Esme lives a contented life in the countryside of Victorian England at Falford Hall. She is becoming a young woman, beautiful and witty with a passion for riding horses with the hall's stable hand, Tom.
However, when rumours start to fly about nature of Esme and Tom's relationship, hidden feelings begin to come to light and Esme's loving father decides the best course of action is to separate the two to avoid vicious gossip. Tom is sent to South America to conduct business and make a man of himself and a devastated Esme must abandon her tomboyish nature to come out as a woman in the city of Brighton.
With Tom's return scheduled in 18 long months, the star-crossed pair take the test of time, and must battle Esme's snobbish uncle and strict Victorian tradition. How can a stable hand ever win the hand of a Lady without creating a scandal?
So I’ve finished this book and I have to say, this in my opinion is up there with the best of them. Sure, I picked up on a handful of spelling errors, but then again, I’ve found several in Cookson and my fave author, Ian Rankin.
Characters are well-developed (Sir Henry – honest, even if ‘to the manor born’, thoroughly likeable from the off. Esme – such a sweet, loyal heroine and her beau, Tom, maybe a stable lad, but capable of so much more, as is later proved. The last of the ‘good guys’, Tanner, the faithful and trustworthy footman, who’s wisdom and advice is welcomed by Sir Henry. Then we come to the villains of the piece. What unsufferable snobs are William and his despicable son, Robert!)
Enough of the cast. You have blended in so much history, not only of Falford Hall itself, but of each of the main characters and you achieve this whilst maintaining interest, rather than creating a boring ramble. Great stuff! I will skip over the storyline for no other reason that there are so many plusses it would take me all day to single out, and give praise to, each element – suffice to say that the tale’s end is more than satisfactory.
If there’s one point I would query, that would be the “great Poet” Robert’s use of rhyming couplets – something I’m sure we all had a go at during our schooldays – surely the great poets of that time had a more complex structure to their poetry? Or is that me being nit-picking?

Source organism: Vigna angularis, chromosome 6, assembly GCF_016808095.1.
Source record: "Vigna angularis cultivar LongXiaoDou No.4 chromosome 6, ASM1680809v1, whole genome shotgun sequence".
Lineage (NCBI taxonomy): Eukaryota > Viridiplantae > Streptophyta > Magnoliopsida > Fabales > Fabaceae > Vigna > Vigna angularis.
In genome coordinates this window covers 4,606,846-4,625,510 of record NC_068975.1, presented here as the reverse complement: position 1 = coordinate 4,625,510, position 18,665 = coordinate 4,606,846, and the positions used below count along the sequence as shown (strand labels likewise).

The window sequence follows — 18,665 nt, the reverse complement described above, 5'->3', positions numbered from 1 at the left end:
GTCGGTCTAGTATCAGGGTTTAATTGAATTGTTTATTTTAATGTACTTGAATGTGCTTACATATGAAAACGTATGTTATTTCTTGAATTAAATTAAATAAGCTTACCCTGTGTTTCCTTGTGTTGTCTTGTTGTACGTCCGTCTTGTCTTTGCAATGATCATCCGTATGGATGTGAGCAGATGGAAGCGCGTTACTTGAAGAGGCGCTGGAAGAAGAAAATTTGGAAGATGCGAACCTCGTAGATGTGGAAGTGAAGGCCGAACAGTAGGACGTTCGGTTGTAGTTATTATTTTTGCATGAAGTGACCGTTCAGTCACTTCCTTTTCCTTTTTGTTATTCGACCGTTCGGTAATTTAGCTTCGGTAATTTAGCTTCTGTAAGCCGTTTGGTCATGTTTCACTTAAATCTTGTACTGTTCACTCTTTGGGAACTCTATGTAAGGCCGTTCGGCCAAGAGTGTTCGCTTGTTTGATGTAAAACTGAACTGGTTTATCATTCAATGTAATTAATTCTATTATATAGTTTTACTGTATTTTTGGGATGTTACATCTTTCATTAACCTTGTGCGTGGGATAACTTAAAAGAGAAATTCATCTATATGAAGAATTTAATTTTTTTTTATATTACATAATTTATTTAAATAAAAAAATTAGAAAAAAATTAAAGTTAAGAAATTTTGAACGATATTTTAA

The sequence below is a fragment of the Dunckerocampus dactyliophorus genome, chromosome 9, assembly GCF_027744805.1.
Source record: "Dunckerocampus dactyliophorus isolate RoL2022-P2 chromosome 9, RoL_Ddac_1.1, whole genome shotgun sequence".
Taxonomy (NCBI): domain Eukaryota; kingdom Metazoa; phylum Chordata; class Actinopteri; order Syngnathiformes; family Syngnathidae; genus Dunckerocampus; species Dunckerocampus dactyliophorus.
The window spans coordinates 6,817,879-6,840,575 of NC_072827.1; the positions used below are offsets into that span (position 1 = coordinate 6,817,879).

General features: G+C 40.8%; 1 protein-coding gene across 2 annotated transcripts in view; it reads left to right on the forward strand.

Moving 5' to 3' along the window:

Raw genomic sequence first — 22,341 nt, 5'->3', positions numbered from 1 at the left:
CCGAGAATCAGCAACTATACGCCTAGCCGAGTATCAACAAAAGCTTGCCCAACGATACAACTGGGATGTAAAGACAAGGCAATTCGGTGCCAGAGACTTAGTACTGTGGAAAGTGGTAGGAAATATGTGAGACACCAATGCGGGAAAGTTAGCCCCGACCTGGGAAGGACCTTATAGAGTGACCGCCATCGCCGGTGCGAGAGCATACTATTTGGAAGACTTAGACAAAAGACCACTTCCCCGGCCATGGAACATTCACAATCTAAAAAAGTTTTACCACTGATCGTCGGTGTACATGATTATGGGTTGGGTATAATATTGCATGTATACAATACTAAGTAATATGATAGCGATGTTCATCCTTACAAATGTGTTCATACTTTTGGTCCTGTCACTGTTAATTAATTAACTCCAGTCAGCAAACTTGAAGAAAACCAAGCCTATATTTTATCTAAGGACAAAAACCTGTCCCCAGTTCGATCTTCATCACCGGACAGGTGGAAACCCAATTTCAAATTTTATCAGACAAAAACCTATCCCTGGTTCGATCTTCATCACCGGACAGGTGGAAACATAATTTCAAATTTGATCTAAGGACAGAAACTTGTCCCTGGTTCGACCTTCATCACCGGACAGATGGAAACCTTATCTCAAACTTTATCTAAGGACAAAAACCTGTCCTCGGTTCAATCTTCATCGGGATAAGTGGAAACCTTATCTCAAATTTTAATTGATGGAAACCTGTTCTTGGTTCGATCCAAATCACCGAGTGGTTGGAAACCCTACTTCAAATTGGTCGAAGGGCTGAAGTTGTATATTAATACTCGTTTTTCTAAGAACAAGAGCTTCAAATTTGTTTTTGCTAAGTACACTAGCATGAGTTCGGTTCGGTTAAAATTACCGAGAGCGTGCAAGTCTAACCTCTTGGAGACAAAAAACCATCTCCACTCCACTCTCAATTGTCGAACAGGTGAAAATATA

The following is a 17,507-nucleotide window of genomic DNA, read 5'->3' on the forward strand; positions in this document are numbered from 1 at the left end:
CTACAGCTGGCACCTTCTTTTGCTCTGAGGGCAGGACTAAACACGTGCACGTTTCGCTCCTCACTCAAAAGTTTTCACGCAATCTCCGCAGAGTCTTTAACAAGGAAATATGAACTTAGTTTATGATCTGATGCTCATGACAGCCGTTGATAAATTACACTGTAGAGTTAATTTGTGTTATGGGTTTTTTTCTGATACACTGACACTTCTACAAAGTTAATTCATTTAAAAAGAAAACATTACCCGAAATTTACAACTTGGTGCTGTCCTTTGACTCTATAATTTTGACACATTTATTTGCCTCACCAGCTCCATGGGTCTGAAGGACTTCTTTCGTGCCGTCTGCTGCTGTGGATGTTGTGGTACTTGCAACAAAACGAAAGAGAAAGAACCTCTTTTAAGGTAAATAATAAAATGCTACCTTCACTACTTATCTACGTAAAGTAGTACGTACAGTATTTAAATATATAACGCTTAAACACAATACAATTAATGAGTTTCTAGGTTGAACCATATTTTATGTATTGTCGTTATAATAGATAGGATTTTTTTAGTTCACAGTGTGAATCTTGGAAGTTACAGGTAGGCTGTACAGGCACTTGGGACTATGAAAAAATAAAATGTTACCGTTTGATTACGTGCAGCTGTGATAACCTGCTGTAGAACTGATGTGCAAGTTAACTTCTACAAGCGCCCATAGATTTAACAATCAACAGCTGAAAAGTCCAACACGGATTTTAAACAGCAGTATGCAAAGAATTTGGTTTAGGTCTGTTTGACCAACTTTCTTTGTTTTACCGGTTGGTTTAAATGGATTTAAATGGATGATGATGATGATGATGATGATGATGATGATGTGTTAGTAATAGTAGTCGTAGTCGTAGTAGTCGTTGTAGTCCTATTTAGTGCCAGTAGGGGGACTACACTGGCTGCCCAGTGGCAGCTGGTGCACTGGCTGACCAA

So there you have my appraisal of your first work of fiction – a darn good read, indeed, one of those “difficult to put down” novels. Well done!
NB// This review was edited in order to remove spoilers
Thoroughly enjoyable romp across the mid 1800's. Believable characters, some very like-able some really dreadful. The story gets more involved as you read and the lives of everyone get more entwined. I found I had to keep reading to see how it all worked out, I really loved it. Looking forward to the pre-qual promised on Facebook. Some of the later characters deserve more detail.
John Vickery February 2017
When I was asked to review this book, I didn't hesitate in agreeing.
The story deals with Sir Henry and a fathers love for his daughter Esme. His brother William, who's son Robert, a young man who can't get his own way, decides to create upset and mischief within the family, after being rebuffed by Esme, in favour of Tom, the stable boy. The story also depicts Sir Henry's support of trusted employees and their families.
I find it well written, of its time, with well described scenes. The author takes you into the location as if you are actually there.
Well done Sylvia Gallimore. May we have some more please? Maybe a sequel and, or even a prequel?
A delightful story that gently but firmly guides the reader to see the injustice in society without even being aware of it. SUBLIME!
Esme and her father live harmoniously in middle England. Their values on the mark of a man differed
from the materialistic, pompous society they lived in.
They held true to their belief that manners maketh the man. Society at that time revolved around money and the belief that money maketh the man.
An added joy is the exquisite poetry that Gallimore decorates the book with.
I read the book three times and was immersed each time. Phenomenal.
Mrs Judith Banfield, Juniper Way, Bradley Stoke, South Gloucestershire BS32
I was given a copy of this book in the autumn of 2016. Before I had finished reading it I decided that it would be a good Christmas present and I ordered two more copies. Both recipients were very pleased with their present.
This is a simple, clearly told story of a wealthy family living on a country estate near Bath in the early years of the reign of Queen Victoria. It is easy to read a few pages at a time, put down and pick up again without losing the thread. An ideal book to have on your bedside table or to take on holiday with you. As a retired Head mistress I found the historical and geographical information of the 1850's seen through the eyes of Tom one of the characters and written in his letters home during his travels abroad particularly interesting. Congratulations to Sylvie Gallimore for undertaking this extensive research. I did find some of the characters annoying, too good to be true in their ability to forgive and even reward great wrongs. However others might not agree so why not read the book and start a discussion. I am looking forward to learning more about the family in the next book.
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